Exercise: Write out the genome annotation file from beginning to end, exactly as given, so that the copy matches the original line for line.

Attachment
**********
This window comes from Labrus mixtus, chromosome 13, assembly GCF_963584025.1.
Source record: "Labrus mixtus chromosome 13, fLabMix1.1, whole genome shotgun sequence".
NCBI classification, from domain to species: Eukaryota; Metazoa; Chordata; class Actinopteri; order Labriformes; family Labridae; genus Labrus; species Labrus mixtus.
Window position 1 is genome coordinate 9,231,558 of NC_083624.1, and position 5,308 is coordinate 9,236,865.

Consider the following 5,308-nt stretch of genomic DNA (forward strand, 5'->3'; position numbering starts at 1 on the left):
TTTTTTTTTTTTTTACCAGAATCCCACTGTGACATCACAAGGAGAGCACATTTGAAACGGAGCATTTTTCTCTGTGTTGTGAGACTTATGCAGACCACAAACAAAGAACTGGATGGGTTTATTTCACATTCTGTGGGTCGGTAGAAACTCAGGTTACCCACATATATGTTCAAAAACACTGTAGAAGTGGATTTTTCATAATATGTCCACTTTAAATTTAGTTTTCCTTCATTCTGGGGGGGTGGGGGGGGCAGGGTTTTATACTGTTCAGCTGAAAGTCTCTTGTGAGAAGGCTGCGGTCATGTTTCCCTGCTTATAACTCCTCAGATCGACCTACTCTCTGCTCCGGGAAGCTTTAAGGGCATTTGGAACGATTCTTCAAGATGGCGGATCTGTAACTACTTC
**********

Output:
This window comes from Labrus mixtus, chromosome 13, assembly GCF_963584025.1.
Source record: "Labrus mixtus chromosome 13, fLabMix1.1, whole genome shotgun sequence".
NCBI classification, from domain to species: Eukaryota; Metazoa; Chordata; class Actinopteri; order Labriformes; family Labridae; genus Labrus; species Labrus mixtus.
Window position 1 is genome coordinate 9,231,558 of NC_083624.1, and position 5,308 is coordinate 9,236,865.

Consider the following 5,308-nt stretch of genomic DNA (forward strand, 5'->3'; position numbering starts at 1 on the left):
TTTTTTTTTTTTTTACCAGAATCCCACTGTGACATCACAAGGAGAGCACATTTGAAACGGAGCATTTTTCTCTGTGTTGTGAGACTTATGCAGACCACAAACAAAGAACTGGATGGGTTTATTTCACATTCTGTGGGTCGGTAGAAACTCAGGTTACCCACATATATGTTCAAAAACACTGTAGAAGTGGATTTTTCATAATATGTCCACTTTAAATTTAGTTTTCCTTCATTCTGGGGGGGTGGGGGGGGCAGGGTTTTATACTGTTCAGCTGAAAGTCTCTTGTGAGAAGGCTGCGGTCATGTTTCCCTGCTTATAACTCCTCAGATCGACCTACTCTCTGCTCCGGGAAGCTTTAAGGGCATTTGGAACGATTCTTCAAGATGGCGGATCTGTAACTACTTC